Vampire Facials Confirmed as Cause of At Least Three HIV Infections 

Vampire facial

A joint investigation by the CDC and the New Mexico Health Department has confirmed that an unlicensed medi-spa is responsible for at least three cases of HIV.

The first case was a middle-aged woman who tested positive for HIV in 2018. She had no other risk factors: no history of injectable drug use, no blood transfusions, and no recent sexual contact with someone with HIV. She did tell public health investigators that she’d gotten a “vampire facial” at VIP Spa in Albuquerque.

What are Vampire Facials?

Vampire facials are the nickname of a procedure called platelet-rich micro-needling. Blood is taken from a person’s arms and then put into a machine that separates out the platelets from the rest of the blood products. The platelets are then injected back into the person’s face with tiny needles.

The procedure was originally developed for bone grafting and osteoarthritis. It has not been approved by the FDA as a skin rejuvenator. Spas who provide this service say that it plumps the skin, fills in fine lines and acne scars, and makes a person look younger. The American Academy of Dermatology, however, says there is no evidence that vampire facials work.

Medical establishments that work with blood need to take universal precautions to prevent the spread of HIV and other blood-born illnesses. These include careful handling of blood, wearing gloves, not sharing needles between patients, and sterilizing equipment between patients.

VIP Spa was not following these protocols. Public health investigators found equipment containing blood on the kitchen counter; unlabeled vials of blood next to food in the fridge; and unwrapped, potentially already used needles in drawers, on counters, and in the trash. The spa also did not appear to have an autoclave, which is a steam sterilizer needed for cleaning equipment between clients.

How HIV is (and isn’t) Transmitted

HIV is not easily transmitted. While some STIs are transmitted from skin-to-skin and some viruses are transmitted via respiratory droplets in the air, HIV requires direct contact with blood, semen, or other bodily fluids.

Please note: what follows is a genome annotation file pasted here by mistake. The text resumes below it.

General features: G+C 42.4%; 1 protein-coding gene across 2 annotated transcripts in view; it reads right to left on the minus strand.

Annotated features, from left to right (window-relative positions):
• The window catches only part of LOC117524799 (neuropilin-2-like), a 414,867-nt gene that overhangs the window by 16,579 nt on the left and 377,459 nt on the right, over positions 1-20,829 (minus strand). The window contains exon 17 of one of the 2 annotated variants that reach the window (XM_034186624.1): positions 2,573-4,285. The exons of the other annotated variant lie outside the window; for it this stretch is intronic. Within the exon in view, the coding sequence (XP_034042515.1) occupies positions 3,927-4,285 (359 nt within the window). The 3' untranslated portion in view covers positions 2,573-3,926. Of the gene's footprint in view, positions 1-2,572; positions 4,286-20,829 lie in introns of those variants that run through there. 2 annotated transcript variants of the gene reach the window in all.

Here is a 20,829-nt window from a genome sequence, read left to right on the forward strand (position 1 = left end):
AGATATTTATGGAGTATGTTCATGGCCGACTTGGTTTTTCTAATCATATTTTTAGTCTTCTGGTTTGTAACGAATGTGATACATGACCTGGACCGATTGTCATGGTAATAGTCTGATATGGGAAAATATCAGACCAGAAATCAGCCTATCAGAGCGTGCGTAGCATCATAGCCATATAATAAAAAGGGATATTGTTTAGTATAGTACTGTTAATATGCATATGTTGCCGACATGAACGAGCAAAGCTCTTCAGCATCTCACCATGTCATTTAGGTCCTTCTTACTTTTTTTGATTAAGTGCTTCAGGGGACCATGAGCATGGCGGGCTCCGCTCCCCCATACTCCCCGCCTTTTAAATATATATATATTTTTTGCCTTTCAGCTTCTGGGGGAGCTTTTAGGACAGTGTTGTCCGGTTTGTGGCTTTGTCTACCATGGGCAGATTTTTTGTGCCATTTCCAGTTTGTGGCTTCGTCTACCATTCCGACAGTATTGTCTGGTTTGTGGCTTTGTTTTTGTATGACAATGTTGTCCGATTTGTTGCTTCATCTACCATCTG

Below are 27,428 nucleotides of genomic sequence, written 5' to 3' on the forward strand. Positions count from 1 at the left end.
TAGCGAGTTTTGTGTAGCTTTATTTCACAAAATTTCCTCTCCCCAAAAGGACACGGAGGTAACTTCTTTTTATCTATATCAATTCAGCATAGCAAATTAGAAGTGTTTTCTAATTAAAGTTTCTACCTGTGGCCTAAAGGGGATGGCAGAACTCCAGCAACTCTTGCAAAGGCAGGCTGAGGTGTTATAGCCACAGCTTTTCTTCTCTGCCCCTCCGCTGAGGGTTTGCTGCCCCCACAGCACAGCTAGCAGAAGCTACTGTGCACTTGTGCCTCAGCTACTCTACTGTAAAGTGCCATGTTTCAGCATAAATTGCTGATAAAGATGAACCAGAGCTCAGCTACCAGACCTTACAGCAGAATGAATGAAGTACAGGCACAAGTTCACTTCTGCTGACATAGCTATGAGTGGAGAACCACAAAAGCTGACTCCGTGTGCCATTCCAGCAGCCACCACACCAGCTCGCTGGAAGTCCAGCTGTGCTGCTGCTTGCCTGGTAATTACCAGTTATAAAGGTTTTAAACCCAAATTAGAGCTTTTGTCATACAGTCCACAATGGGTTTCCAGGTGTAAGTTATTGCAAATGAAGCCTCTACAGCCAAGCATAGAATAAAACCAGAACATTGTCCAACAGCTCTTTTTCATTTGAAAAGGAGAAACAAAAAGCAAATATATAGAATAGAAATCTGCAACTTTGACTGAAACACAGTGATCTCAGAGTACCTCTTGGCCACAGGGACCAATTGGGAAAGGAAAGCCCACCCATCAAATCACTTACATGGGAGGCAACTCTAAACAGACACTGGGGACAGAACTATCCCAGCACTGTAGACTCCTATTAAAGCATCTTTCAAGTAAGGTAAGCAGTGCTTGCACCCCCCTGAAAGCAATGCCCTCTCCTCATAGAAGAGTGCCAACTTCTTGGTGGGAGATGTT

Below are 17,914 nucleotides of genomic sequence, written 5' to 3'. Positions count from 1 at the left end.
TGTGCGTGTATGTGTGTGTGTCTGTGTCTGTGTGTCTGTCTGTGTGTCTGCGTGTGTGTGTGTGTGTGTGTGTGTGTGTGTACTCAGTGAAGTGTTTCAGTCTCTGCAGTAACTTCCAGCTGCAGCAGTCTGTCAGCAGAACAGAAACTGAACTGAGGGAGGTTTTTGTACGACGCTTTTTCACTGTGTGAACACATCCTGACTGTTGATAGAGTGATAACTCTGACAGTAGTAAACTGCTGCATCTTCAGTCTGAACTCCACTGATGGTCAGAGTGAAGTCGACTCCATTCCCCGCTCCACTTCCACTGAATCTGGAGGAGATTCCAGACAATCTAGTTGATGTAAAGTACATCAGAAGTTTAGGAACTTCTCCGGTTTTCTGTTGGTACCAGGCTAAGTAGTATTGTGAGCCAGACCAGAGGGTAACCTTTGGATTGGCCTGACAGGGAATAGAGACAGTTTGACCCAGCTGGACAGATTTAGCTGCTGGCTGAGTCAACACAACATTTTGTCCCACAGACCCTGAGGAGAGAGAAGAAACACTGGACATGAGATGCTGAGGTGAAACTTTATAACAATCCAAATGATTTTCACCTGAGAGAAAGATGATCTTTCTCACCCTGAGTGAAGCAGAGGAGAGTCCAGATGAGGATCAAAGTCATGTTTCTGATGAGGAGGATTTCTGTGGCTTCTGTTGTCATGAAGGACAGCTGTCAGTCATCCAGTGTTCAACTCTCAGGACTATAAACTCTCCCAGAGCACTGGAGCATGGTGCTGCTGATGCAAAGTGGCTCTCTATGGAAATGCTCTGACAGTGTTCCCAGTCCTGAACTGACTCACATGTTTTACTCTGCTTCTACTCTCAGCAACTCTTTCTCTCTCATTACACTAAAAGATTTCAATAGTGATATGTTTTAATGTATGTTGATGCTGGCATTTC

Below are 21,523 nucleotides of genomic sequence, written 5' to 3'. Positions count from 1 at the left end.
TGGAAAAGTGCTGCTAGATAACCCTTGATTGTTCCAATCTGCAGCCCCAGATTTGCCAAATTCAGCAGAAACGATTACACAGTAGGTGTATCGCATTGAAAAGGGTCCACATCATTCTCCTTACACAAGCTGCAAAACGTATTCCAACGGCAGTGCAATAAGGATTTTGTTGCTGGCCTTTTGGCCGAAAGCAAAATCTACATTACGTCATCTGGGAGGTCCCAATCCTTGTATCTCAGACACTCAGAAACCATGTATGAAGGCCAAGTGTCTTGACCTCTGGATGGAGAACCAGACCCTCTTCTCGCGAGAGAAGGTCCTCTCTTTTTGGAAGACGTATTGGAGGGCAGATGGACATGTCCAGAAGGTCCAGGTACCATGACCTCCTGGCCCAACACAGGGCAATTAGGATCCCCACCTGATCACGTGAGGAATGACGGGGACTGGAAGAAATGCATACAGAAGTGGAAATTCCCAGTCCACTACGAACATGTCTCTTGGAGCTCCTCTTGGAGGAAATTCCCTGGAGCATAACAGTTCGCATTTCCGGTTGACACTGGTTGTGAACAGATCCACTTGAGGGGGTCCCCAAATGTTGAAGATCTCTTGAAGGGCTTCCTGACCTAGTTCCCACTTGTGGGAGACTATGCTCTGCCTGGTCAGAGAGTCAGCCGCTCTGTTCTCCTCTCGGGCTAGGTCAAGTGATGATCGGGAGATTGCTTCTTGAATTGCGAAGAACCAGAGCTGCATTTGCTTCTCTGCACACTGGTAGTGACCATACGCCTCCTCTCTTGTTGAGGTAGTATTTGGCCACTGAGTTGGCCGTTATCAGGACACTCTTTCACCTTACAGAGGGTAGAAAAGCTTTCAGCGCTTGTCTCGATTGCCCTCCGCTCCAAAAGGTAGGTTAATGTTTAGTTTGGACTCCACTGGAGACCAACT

Moreover, intact skin can provide a barrier to HIV, and the virus only remains infectious outside of the body for a couple of hours. People cannot get HIV from casual contact such as touching door handles, using the same toilet seat, or sharing food.

People can, however, get HIV from contaminated needles. In fact, it’s one of the most efficient ways to transmit the virus. This is why sharing needles for intravenous drug use is dangerous, and why health care providers who are accidentally stuck while treating HIV-positive patients need to use PEP (Post-Exposure Prophylaxis) to help prevent infection. This is also why it can be unsafe to undergo procedures that involve needles or blood anywhere other than in a fully licensed medical facility.

As part of their investigation, the NM Department of Health and the CDC continue to offer free HIV testing to anyone who had been a client of the spa. The CDC identified two additional cases of HIV transmission (one woman diagnosed in 2018 and another in 2023) and found 59 people who may have been exposed to HIV during vampire facials or other cosmetic procedures. Over 200 spa clients were tested with no additional infections, however.

The spa was shut down after the first HIV case was discovered, and the owner later pled guilty to practicing medicine without a license. He was sentenced to 3 ½ years in prison and 4 years of probation.

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